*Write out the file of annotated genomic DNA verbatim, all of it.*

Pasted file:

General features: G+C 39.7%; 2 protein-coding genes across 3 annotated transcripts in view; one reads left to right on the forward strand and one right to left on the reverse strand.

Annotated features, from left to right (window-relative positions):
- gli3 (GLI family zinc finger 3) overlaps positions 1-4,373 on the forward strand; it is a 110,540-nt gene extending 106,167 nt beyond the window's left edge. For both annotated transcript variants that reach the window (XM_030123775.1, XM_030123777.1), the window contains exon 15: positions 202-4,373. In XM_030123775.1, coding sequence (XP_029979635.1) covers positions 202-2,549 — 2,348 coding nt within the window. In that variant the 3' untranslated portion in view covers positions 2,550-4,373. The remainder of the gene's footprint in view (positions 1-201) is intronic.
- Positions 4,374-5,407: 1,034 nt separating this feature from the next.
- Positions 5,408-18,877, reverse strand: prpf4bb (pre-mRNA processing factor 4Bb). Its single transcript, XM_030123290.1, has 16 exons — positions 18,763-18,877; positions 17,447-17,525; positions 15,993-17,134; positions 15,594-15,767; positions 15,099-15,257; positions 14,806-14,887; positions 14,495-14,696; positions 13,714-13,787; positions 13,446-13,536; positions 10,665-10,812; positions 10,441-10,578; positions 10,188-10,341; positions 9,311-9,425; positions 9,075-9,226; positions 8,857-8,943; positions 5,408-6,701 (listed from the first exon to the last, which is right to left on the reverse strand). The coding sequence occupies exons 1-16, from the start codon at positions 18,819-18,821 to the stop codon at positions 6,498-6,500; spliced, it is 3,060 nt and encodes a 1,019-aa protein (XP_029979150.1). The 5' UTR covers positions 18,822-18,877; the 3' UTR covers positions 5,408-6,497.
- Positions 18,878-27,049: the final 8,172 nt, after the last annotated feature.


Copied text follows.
General features: G+C 39.7%; 2 protein-coding genes across 3 annotated transcripts in view; one reads left to right on the forward strand and one right to left on the reverse strand.

Annotated features, from left to right (window-relative positions):
- gli3 (GLI family zinc finger 3) overlaps positions 1-4,373 on the forward strand; it is a 110,540-nt gene extending 106,167 nt beyond the window's left edge. For both annotated transcript variants that reach the window (XM_030123775.1, XM_030123777.1), the window contains exon 15: positions 202-4,373. In XM_030123775.1, coding sequence (XP_029979635.1) covers positions 202-2,549 — 2,348 coding nt within the window. In that variant the 3' untranslated portion in view covers positions 2,550-4,373. The remainder of the gene's footprint in view (positions 1-201) is intronic.
- Positions 4,374-5,407: 1,034 nt separating this feature from the next.
- Positions 5,408-18,877, reverse strand: prpf4bb (pre-mRNA processing factor 4Bb). Its single transcript, XM_030123290.1, has 16 exons — positions 18,763-18,877; positions 17,447-17,525; positions 15,993-17,134; positions 15,594-15,767; positions 15,099-15,257; positions 14,806-14,887; positions 14,495-14,696; positions 13,714-13,787; positions 13,446-13,536; positions 10,665-10,812; positions 10,441-10,578; positions 10,188-10,341; positions 9,311-9,425; positions 9,075-9,226; positions 8,857-8,943; positions 5,408-6,701 (listed from the first exon to the last, which is right to left on the reverse strand). The coding sequence occupies exons 1-16, from the start codon at positions 18,819-18,821 to the stop codon at positions 6,498-6,500; spliced, it is 3,060 nt and encodes a 1,019-aa protein (XP_029979150.1). The 5' UTR covers positions 18,822-18,877; the 3' UTR covers positions 5,408-6,497.
- Positions 18,878-27,049: the final 8,172 nt, after the last annotated feature.